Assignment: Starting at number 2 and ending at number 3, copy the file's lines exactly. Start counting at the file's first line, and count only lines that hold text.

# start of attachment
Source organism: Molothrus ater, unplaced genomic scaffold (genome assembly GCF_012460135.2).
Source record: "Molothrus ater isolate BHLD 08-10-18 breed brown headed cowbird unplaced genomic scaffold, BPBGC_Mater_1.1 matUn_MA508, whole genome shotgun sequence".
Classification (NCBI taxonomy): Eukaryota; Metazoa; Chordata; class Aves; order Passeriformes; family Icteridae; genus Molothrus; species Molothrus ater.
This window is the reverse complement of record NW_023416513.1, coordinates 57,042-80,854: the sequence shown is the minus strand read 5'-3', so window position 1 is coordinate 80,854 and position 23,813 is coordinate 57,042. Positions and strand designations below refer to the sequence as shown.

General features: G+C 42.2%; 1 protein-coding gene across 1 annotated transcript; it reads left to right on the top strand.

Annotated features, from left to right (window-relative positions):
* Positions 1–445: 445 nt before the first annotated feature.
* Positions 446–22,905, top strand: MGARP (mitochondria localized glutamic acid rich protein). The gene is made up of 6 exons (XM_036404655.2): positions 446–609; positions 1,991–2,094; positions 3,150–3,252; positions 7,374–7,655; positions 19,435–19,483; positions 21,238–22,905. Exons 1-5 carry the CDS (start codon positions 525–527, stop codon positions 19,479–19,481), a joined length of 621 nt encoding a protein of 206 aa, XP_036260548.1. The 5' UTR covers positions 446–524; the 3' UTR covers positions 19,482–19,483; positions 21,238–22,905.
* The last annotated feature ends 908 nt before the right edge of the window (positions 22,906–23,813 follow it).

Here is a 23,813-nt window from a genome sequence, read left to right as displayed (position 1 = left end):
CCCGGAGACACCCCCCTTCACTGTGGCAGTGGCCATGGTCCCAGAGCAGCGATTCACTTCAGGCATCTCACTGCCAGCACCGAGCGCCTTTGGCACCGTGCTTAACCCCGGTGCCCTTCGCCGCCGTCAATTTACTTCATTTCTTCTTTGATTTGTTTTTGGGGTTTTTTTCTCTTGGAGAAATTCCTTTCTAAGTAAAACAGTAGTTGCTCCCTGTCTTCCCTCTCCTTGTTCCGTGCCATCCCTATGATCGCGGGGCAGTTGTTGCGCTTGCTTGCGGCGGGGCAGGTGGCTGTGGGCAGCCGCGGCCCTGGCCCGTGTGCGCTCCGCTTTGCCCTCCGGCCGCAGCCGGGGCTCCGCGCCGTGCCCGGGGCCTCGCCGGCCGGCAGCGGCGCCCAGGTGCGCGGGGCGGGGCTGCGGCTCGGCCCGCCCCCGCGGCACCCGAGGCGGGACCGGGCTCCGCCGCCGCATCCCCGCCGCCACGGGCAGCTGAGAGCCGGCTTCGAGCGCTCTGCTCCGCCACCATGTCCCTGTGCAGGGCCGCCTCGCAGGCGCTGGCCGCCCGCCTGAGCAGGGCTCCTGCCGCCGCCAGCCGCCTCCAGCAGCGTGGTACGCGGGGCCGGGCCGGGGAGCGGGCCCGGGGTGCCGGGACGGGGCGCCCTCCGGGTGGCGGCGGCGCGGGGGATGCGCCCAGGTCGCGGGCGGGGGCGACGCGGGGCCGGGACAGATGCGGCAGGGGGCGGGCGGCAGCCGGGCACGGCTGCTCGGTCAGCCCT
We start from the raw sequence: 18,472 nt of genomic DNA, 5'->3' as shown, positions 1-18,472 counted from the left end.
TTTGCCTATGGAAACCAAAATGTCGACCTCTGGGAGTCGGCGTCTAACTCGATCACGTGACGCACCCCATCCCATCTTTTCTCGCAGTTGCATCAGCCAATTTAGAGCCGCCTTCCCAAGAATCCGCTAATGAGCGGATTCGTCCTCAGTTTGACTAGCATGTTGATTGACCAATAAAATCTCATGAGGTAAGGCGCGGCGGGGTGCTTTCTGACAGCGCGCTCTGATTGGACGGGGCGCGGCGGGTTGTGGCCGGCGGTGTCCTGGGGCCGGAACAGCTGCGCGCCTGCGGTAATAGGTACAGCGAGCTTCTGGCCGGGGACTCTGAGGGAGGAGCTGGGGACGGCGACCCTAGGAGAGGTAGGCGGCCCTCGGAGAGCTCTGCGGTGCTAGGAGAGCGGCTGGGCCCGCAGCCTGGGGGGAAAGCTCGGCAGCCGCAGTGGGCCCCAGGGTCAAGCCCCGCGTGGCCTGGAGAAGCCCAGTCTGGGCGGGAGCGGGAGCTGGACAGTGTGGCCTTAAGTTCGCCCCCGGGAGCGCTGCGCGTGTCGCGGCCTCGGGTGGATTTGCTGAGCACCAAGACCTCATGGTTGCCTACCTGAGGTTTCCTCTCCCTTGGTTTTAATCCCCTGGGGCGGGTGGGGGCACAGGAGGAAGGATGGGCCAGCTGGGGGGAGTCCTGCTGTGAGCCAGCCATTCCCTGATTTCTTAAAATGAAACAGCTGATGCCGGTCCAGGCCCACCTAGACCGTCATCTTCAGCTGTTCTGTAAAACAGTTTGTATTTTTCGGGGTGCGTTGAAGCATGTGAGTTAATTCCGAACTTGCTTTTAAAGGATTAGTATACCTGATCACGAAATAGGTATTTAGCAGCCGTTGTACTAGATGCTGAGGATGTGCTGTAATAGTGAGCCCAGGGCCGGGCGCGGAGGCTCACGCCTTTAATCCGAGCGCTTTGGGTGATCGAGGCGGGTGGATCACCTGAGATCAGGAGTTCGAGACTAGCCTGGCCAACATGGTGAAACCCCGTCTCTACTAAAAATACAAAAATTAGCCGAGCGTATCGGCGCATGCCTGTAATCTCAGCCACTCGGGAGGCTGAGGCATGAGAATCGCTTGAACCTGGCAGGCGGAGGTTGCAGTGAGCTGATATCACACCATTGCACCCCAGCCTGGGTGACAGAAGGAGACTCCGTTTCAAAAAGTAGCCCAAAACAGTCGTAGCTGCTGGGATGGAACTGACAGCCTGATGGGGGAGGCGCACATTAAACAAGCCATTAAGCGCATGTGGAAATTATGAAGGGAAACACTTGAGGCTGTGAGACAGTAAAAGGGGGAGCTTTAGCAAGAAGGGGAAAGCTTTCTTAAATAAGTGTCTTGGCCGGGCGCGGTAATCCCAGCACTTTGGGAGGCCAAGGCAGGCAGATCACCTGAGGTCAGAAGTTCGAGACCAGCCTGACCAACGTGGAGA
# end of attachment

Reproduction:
Source record: "Molothrus ater isolate BHLD 08-10-18 breed brown headed cowbird unplaced genomic scaffold, BPBGC_Mater_1.1 matUn_MA508, whole genome shotgun sequence".
Classification (NCBI taxonomy): Eukaryota; Metazoa; Chordata; class Aves; order Passeriformes; family Icteridae; genus Molothrus; species Molothrus ater.